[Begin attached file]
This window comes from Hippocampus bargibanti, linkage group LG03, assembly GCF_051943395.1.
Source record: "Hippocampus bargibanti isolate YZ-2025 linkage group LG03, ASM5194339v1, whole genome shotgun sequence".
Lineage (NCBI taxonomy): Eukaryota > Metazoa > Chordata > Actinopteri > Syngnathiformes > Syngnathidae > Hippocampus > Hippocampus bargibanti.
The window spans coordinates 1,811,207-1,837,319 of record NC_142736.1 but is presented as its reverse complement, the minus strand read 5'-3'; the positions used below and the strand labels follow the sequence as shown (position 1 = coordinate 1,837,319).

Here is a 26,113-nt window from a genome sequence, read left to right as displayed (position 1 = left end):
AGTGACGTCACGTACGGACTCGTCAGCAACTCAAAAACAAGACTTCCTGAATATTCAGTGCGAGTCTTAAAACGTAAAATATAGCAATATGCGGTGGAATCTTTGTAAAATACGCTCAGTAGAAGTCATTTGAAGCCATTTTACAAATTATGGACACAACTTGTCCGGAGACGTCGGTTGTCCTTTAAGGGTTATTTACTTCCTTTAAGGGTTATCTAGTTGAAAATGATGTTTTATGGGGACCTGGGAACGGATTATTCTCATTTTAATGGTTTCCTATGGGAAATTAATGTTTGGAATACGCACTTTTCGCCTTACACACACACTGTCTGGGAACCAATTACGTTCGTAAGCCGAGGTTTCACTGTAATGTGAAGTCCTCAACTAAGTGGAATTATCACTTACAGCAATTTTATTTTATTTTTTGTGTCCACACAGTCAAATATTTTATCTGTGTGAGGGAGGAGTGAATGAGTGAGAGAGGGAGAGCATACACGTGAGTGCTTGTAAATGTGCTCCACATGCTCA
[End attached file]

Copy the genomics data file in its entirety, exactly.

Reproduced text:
This window comes from Hippocampus bargibanti, linkage group LG03, assembly GCF_051943395.1.
Source record: "Hippocampus bargibanti isolate YZ-2025 linkage group LG03, ASM5194339v1, whole genome shotgun sequence".
Lineage (NCBI taxonomy): Eukaryota > Metazoa > Chordata > Actinopteri > Syngnathiformes > Syngnathidae > Hippocampus > Hippocampus bargibanti.
The window spans coordinates 1,811,207-1,837,319 of record NC_142736.1 but is presented as its reverse complement, the minus strand read 5'-3'; the positions used below and the strand labels follow the sequence as shown (position 1 = coordinate 1,837,319).

Here is a 26,113-nt window from a genome sequence, read left to right as displayed (position 1 = left end):
AGTGACGTCACGTACGGACTCGTCAGCAACTCAAAAACAAGACTTCCTGAATATTCAGTGCGAGTCTTAAAACGTAAAATATAGCAATATGCGGTGGAATCTTTGTAAAATACGCTCAGTAGAAGTCATTTGAAGCCATTTTACAAATTATGGACACAACTTGTCCGGAGACGTCGGTTGTCCTTTAAGGGTTATTTACTTCCTTTAAGGGTTATCTAGTTGAAAATGATGTTTTATGGGGACCTGGGAACGGATTATTCTCATTTTAATGGTTTCCTATGGGAAATTAATGTTTGGAATACGCACTTTTCGCCTTACACACACACTGTCTGGGAACCAATTACGTTCGTAAGCCGAGGTTTCACTGTAATGTGAAGTCCTCAACTAAGTGGAATTATCACTTACAGCAATTTTATTTTATTTTTTGTGTCCACACAGTCAAATATTTTATCTGTGTGAGGGAGGAGTGAATGAGTGAGAGAGGGAGAGCATACACGTGAGTGCTTGTAAATGTGCTCCACATGCTCA